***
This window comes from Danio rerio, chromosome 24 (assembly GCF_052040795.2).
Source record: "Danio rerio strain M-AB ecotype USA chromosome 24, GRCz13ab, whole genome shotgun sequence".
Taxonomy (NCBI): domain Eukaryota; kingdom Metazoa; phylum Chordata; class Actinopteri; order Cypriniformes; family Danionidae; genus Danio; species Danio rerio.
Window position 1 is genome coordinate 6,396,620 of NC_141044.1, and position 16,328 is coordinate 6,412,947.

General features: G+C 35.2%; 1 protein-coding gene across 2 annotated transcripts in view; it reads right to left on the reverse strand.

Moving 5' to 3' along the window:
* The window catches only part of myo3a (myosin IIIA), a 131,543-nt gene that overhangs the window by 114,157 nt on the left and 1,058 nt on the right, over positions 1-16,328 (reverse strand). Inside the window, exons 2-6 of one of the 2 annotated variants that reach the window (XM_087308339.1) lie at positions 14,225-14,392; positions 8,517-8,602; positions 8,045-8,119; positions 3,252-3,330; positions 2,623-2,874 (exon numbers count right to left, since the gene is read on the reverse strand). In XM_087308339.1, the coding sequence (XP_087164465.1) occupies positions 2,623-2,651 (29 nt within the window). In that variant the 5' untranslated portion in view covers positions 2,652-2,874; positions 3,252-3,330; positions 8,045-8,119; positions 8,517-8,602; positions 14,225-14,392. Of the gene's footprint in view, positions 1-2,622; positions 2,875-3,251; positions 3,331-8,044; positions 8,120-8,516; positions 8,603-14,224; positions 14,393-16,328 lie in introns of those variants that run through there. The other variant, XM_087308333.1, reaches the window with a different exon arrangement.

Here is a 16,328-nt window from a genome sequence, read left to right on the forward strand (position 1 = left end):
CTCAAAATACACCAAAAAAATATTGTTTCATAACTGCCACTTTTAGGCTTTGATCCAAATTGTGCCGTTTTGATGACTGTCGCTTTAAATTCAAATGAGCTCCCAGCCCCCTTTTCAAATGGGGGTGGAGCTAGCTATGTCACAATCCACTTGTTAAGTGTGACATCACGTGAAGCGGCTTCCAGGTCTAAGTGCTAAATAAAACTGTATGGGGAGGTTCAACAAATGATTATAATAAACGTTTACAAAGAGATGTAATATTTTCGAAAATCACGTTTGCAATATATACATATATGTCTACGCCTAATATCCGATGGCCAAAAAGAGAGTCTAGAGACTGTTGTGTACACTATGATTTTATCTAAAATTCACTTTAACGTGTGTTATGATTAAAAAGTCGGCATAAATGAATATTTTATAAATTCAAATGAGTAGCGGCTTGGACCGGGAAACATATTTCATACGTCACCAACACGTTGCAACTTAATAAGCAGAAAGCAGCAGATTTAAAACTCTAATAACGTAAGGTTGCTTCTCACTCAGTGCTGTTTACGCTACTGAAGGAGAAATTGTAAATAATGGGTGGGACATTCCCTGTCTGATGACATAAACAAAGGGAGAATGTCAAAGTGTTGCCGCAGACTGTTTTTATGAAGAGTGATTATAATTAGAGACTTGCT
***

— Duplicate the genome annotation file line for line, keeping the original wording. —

This window comes from Danio rerio, chromosome 24 (assembly GCF_052040795.2).
Source record: "Danio rerio strain M-AB ecotype USA chromosome 24, GRCz13ab, whole genome shotgun sequence".
Taxonomy (NCBI): domain Eukaryota; kingdom Metazoa; phylum Chordata; class Actinopteri; order Cypriniformes; family Danionidae; genus Danio; species Danio rerio.
Window position 1 is genome coordinate 6,396,620 of NC_141044.1, and position 16,328 is coordinate 6,412,947.

General features: G+C 35.2%; 1 protein-coding gene across 2 annotated transcripts in view; it reads right to left on the reverse strand.

Moving 5' to 3' along the window:
* The window catches only part of myo3a (myosin IIIA), a 131,543-nt gene that overhangs the window by 114,157 nt on the left and 1,058 nt on the right, over positions 1-16,328 (reverse strand). Inside the window, exons 2-6 of one of the 2 annotated variants that reach the window (XM_087308339.1) lie at positions 14,225-14,392; positions 8,517-8,602; positions 8,045-8,119; positions 3,252-3,330; positions 2,623-2,874 (exon numbers count right to left, since the gene is read on the reverse strand). In XM_087308339.1, the coding sequence (XP_087164465.1) occupies positions 2,623-2,651 (29 nt within the window). In that variant the 5' untranslated portion in view covers positions 2,652-2,874; positions 3,252-3,330; positions 8,045-8,119; positions 8,517-8,602; positions 14,225-14,392. Of the gene's footprint in view, positions 1-2,622; positions 2,875-3,251; positions 3,331-8,044; positions 8,120-8,516; positions 8,603-14,224; positions 14,393-16,328 lie in introns of those variants that run through there. The other variant, XM_087308333.1, reaches the window with a different exon arrangement.

Here is a 16,328-nt window from a genome sequence, read left to right on the forward strand (position 1 = left end):
CTCAAAATACACCAAAAAAATATTGTTTCATAACTGCCACTTTTAGGCTTTGATCCAAATTGTGCCGTTTTGATGACTGTCGCTTTAAATTCAAATGAGCTCCCAGCCCCCTTTTCAAATGGGGGTGGAGCTAGCTATGTCACAATCCACTTGTTAAGTGTGACATCACGTGAAGCGGCTTCCAGGTCTAAGTGCTAAATAAAACTGTATGGGGAGGTTCAACAAATGATTATAATAAACGTTTACAAAGAGATGTAATATTTTCGAAAATCACGTTTGCAATATATACATATATGTCTACGCCTAATATCCGATGGCCAAAAAGAGAGTCTAGAGACTGTTGTGTACACTATGATTTTATCTAAAATTCACTTTAACGTGTGTTATGATTAAAAAGTCGGCATAAATGAATATTTTATAAATTCAAATGAGTAGCGGCTTGGACCGGGAAACATATTTCATACGTCACCAACACGTTGCAACTTAATAAGCAGAAAGCAGCAGATTTAAAACTCTAATAACGTAAGGTTGCTTCTCACTCAGTGCTGTTTACGCTACTGAAGGAGAAATTGTAAATAATGGGTGGGACATTCCCTGTCTGATGACATAAACAAAGGGAGAATGTCAAAGTGTTGCCGCAGACTGTTTTTATGAAGAGTGATTATAATTAGAGACTTGCT